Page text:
7. Seventh, we have a log mill and brought it home from the mountains further away from us to have it right on our property. This is part of a bigger topic of wood. We can now mill all our own lumber at home from our own forest and also make firewood. We also removed all trees near our house that required professionals for two reasons; 1) if it fell in the future in a SHTF situation, there would be no services or resources to fix our house!!! So take it down now, and 2) it creates firewood that has time to cure for a time of need in the future. Bottom line: Have an alternative heat source for your house that involves resources you can get your hands on like firewood. Similarly, build relationships where you can partner with local mills and loggers versus commercial outfits for your lumber needs.
  8. Eighth, free up your capital so it can be fluid for the things you need now and forward. Simultaneously, sell anything you don’t truly need. We sold our boat as it had a slip fee per month and insurance fee. We sold it for MORE than we paid for it due to inflation and missing parts for boats, cars and RVs due to supply shock. We used this window of inflation and shortages to maximize the sale of items we didn’t need for the times we are going into. We are using this cash to convert to value by building our daughter’s tiny cabin and getting her lot ready. Bottom line: SELL, SELL, SELL and save your cash to convert into future proofed value, projects and assets.
  9. Ninth, I am not sure anyone has noticed but weather has gotten way worse. We plan ahead a great deal and felt the need to stay alive through the potential shifts in weather patterns. LOL – that was a joke but seriously, what is your family’s plan if the weather in your area is worsening? So, we built a root cellar underground in a spot that is shielded from heavy winds. This serves two purposes, we can store food over the winter in volume and we have a storm shelter for tornados. Bottom line: Study the 200 year history of weather in your area and understand we are moving into solar minimum with climate more like the 1700s and 1800 windows where natural phenomena increased in the forms of extreme weather shifts (from flooding to draught in a given year, earthquakes, volcanoes, high winds, etc.). Then, have a plan to address worsening weather. This may take a year to assess your homestead if it is new. Don’t put a greenhouse at the top of the hill as an example. Or maybe dont even place your house there. If the winds are severe and near trees this could legit be a problem even if the view is nice.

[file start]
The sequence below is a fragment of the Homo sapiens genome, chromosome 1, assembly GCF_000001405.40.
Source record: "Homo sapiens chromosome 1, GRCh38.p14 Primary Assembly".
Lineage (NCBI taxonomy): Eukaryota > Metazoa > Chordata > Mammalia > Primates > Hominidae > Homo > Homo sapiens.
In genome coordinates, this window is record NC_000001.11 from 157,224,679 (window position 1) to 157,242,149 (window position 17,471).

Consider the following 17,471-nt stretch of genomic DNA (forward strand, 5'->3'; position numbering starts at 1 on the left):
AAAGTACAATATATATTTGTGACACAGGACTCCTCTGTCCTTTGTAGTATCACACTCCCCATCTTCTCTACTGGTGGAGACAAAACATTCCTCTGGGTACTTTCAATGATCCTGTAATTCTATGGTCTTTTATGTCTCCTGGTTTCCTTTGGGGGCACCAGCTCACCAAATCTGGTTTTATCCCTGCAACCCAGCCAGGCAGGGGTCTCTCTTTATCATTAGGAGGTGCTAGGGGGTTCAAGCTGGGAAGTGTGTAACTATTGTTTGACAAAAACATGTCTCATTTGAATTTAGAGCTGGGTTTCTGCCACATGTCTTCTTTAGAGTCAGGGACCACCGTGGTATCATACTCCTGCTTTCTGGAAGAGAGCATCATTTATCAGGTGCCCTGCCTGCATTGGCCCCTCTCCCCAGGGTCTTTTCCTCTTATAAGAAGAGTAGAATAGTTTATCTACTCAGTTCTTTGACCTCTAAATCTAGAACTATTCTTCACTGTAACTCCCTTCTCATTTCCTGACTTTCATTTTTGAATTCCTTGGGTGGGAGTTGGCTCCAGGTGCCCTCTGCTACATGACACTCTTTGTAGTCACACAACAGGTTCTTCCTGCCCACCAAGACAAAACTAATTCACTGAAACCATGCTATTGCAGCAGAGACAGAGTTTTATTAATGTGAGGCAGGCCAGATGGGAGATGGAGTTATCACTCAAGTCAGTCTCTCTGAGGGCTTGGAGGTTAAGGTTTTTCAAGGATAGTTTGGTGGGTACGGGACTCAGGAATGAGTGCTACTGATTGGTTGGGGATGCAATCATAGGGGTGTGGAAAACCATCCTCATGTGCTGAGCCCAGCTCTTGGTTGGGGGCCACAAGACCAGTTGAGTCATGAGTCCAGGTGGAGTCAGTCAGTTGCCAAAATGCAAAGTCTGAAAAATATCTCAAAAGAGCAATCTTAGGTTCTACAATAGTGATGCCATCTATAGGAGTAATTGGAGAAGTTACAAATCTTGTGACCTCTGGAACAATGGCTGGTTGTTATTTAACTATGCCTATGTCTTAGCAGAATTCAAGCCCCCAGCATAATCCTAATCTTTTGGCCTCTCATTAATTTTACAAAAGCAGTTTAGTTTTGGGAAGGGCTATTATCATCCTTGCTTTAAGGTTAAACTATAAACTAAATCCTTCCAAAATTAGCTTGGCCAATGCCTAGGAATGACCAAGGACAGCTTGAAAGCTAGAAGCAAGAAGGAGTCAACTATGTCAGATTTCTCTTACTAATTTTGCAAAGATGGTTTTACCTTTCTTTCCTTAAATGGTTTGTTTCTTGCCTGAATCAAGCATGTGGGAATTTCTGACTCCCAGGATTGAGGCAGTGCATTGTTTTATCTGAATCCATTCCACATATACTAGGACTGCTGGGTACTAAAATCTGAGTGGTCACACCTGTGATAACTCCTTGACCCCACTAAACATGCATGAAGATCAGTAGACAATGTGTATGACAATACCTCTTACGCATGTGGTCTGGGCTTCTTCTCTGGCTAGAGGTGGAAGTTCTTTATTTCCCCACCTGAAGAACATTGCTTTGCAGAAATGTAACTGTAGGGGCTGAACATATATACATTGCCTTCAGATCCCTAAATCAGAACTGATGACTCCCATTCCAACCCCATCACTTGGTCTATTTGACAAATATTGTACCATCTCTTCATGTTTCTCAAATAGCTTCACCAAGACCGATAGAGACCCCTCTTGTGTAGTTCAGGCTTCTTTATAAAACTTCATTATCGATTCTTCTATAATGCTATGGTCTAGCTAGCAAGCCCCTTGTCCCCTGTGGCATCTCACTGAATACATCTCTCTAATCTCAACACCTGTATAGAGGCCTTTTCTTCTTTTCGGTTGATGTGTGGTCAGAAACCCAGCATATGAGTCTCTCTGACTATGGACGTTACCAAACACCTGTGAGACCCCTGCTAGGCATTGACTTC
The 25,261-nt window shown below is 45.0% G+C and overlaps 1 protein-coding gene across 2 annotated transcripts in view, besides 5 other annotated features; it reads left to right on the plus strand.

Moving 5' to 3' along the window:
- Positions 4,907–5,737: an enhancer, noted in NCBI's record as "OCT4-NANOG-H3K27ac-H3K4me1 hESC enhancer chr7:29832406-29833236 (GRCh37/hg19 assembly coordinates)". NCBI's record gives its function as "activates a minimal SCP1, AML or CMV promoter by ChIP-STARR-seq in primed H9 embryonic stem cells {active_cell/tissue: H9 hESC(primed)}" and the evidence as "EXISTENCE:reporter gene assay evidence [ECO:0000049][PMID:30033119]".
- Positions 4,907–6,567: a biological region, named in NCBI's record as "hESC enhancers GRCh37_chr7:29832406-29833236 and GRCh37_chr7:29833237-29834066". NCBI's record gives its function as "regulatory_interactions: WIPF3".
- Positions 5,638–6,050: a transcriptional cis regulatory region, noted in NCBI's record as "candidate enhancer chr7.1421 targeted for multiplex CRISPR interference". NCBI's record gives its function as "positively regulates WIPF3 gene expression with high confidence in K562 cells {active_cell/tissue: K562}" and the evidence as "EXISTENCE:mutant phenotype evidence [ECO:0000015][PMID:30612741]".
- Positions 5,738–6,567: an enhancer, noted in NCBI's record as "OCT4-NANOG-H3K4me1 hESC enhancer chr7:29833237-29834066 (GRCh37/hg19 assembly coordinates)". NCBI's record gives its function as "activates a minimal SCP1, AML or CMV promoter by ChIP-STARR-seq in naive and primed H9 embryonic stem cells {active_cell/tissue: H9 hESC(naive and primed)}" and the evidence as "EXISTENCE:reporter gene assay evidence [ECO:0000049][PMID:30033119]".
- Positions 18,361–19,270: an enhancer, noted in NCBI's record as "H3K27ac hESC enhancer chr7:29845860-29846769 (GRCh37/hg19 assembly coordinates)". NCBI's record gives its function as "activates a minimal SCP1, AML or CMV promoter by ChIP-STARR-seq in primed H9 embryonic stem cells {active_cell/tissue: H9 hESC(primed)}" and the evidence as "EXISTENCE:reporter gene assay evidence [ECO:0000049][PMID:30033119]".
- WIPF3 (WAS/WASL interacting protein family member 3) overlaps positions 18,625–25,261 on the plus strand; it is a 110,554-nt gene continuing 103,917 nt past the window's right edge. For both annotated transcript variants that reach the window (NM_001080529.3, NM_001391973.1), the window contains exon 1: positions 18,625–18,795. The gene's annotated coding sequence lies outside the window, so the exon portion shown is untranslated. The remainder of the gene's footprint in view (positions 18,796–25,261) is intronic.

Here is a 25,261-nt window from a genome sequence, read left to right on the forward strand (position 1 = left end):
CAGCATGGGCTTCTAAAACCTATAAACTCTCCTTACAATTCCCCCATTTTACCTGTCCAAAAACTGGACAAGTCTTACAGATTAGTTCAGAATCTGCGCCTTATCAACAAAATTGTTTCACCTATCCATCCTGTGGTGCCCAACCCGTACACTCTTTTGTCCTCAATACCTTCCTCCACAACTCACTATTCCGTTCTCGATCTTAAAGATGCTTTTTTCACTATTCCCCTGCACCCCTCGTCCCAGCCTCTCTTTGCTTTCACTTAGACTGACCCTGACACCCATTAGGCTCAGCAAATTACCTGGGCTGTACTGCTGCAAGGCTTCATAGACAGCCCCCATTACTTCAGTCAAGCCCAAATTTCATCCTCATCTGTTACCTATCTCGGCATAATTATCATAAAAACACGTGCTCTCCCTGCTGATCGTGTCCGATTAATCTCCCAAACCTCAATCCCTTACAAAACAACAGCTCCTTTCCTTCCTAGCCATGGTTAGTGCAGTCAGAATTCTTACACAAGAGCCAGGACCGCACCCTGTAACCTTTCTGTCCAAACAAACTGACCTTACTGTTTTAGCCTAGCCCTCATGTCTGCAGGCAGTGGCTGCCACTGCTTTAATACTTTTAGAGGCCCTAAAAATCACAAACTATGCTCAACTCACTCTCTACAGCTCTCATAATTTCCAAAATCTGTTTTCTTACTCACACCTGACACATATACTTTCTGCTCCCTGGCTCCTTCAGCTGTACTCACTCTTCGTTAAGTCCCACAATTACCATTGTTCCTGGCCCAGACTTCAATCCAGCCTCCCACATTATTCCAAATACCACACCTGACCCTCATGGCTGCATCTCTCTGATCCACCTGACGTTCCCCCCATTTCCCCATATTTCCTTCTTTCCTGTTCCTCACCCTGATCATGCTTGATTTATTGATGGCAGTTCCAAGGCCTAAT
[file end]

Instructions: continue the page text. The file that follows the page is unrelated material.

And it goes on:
10. And last, seed save, seed swap, seed share, seed save!!!!! Bottom line: SAVE YOUR SEEDS.

We are doing other things too, we built a greenhouse to start seeds better, earlier. And, to have greens year round. We are breeding our cow and our horse so that is done. Our goats are in milk and we sold all the goats that we didn’t need to downsize to base minimum. We got new chicks and ducks and are hatching ducklings now. This gives us new young stock for the few years ahead. I bought another incubator so I have two six Eggers now. They can run on our solar system if they need to. But we can regenerate there. The list goes on. But, these are the core things we’ve done on our farm to pray for the best but plan for the worst.

We do not think this is ‘prepping’ so much. This is really everything that the old timers did anyway. It is honestly very awesome to be living in East Tennessee where many still live this way of life. It never changed. This is not ‘extreme’ by any means in these mountains. What is extreme around here, is the way the federal government and some state governments are currently being run. This way of life is NOT extreme around here and I think that is one of the reasons why where we live is one of the fasting growing areas in the country; people want to be around others who have this native wisdom.